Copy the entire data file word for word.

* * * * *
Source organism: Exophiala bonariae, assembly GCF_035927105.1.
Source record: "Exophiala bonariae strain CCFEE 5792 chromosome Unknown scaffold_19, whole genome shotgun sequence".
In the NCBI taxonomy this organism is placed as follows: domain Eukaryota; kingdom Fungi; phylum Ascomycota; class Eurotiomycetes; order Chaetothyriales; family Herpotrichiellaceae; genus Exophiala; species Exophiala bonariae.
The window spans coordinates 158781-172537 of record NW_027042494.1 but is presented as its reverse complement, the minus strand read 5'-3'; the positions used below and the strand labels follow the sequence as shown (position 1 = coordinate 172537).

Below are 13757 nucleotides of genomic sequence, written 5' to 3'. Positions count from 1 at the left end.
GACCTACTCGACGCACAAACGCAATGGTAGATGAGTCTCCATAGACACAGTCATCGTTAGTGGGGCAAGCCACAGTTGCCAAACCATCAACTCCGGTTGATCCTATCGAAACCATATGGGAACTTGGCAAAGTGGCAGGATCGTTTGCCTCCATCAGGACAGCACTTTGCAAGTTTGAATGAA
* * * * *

Source organism: Exophiala bonariae, assembly GCF_035927105.1.
Source record: "Exophiala bonariae strain CCFEE 5792 chromosome Unknown scaffold_19, whole genome shotgun sequence".
In the NCBI taxonomy this organism is placed as follows: domain Eukaryota; kingdom Fungi; phylum Ascomycota; class Eurotiomycetes; order Chaetothyriales; family Herpotrichiellaceae; genus Exophiala; species Exophiala bonariae.
The window spans coordinates 158781-172537 of record NW_027042494.1 but is presented as its reverse complement, the minus strand read 5'-3'; the positions used below and the strand labels follow the sequence as shown (position 1 = coordinate 172537).

Below are 13757 nucleotides of genomic sequence, written 5' to 3'. Positions count from 1 at the left end.
GACCTACTCGACGCACAAACGCAATGGTAGATGAGTCTCCATAGACACAGTCATCGTTAGTGGGGCAAGCCACAGTTGCCAAACCATCAACTCCGGTTGATCCTATCGAAACCATATGGGAACTTGGCAAAGTGGCAGGATCGTTTGCCTCCATCAGGACAGCACTTTGCAAGTTTGAATGAA